The Press Back – the art of chair decoration without carving
Story and photos by Fred Taylor
The carving of 17th century "Sunflower" chests explains a lot about the ins and outs of New England Colonial carving at the time. They highlight the real world priorities of the period and the fact that decorating an otherwise perfectly fine plain chest was a luxury that few could afford to buy or had the time to produce. But since the Sunflower chests all had certain constants such as panel size, stile design and trim dimensions it was actually possible for the turner and the joiner and the carver to stockpile basic elements of the chests for use when the demand arose.
Dragons – Of course the other main movement of the period, the "creature feature" worked its way into the press back theme book. These two dragons are about to mix it up.
While that is not exactly production line work, it is the beginning of an industrial mindset that reached into deeper and firmer ground with its roots as the next two centuries rolled by in Colonial and Federal America. The urge to decorate plain surfaces appears to be a universal human trait that appeals to the "art" in all of us no matter how deeply buried.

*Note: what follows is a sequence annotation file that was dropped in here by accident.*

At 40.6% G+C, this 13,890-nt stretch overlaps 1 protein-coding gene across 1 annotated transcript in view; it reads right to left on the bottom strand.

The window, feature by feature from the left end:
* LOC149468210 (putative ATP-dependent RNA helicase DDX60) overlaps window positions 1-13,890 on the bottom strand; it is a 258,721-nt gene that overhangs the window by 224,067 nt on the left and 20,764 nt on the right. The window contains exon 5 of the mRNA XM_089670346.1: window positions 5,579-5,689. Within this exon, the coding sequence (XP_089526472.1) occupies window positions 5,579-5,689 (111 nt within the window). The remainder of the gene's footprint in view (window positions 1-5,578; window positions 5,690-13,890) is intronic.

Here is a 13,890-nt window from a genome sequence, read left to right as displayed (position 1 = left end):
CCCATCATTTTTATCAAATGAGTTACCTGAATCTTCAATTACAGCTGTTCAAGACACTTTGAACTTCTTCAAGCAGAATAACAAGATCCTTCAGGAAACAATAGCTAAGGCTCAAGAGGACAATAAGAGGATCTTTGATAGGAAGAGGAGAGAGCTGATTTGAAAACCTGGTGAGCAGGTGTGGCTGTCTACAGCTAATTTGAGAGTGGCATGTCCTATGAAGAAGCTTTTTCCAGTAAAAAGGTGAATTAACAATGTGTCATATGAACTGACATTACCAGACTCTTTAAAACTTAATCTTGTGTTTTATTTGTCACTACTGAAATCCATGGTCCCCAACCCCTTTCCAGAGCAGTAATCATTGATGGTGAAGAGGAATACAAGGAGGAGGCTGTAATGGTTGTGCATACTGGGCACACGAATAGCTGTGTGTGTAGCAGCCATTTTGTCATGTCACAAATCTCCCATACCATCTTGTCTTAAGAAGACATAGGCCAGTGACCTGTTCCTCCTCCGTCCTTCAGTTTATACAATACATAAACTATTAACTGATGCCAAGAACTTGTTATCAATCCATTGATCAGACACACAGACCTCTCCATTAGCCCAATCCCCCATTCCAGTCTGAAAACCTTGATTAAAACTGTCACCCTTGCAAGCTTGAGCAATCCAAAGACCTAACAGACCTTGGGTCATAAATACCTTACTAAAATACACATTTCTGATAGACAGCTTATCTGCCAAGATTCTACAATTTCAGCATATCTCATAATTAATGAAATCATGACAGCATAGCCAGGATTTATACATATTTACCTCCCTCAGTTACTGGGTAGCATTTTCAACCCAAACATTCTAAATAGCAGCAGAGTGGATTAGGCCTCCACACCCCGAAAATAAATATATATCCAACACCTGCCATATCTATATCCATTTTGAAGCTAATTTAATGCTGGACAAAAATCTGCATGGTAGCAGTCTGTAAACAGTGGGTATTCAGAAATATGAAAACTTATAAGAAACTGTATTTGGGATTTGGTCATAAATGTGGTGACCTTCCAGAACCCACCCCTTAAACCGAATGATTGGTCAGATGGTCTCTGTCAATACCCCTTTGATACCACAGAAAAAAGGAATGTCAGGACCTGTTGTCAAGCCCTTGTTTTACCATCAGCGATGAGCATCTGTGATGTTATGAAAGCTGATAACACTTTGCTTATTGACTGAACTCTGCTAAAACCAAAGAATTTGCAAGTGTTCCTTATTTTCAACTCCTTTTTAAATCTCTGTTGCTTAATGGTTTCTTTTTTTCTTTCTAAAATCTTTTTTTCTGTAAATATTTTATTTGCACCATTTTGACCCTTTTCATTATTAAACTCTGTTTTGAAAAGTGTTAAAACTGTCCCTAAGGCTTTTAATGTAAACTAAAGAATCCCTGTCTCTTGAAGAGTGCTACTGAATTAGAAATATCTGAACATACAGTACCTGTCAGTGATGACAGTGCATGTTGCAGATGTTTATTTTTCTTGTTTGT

The replication of effort in difficult tasks in the cabinetmaker's shop is what allowed large true sets of chairs to be turned out in the 18th century. By the early 19th, entrepreneurs like Lambert Hitchcock really did produce furniture in an assembly line manner with each worker performing the same task repetitively on endless lines of chairs. Even the decorations were "by the numbers" with stencils producing the same cornucopia thousands of times on the crest rails of thousands of chairs.
By mid century, J. H. Belter had nearly 100 German woodworkers and carvers in his factory located next to his rooming house in Manhattan, and the Meeks brothers had a new factory close by and even had an outlet in New Orleans. But even with all the labor and all those tools and factories, it was still relatively expensive and time-consuming for Belter to turn out a parlor set in "Rosalie Without the Grapes" or for Meeks to order up a five piece "Stanton Hall" set. But the desire for decoration was still there and as long as somebody could afford it…
Cheap – This chair has a shallow pattern that required single pass of the die on the birch crest. This was simply a decorative touch and made no real effort to look hand carved. This would have been a very inexpensive chair at the time.
By the turn of the 20th century things had changed both in society and in the factory. Despite some ups and downs, the decades after Civil War were prosperous and America's population was growing both in numbers and in wealth. And those wealthier citizens were willing to pay for a little decoration in their lives – within reason.
The mail order catalog phenomenon was in full swing and was the primary furniture distributor of the period and price was the key. How could Sears or Larkin produce decorative furniture to compete with the intricate carvings of the mid century? No one wanted to pay all that that much nor wanted to wait all that long.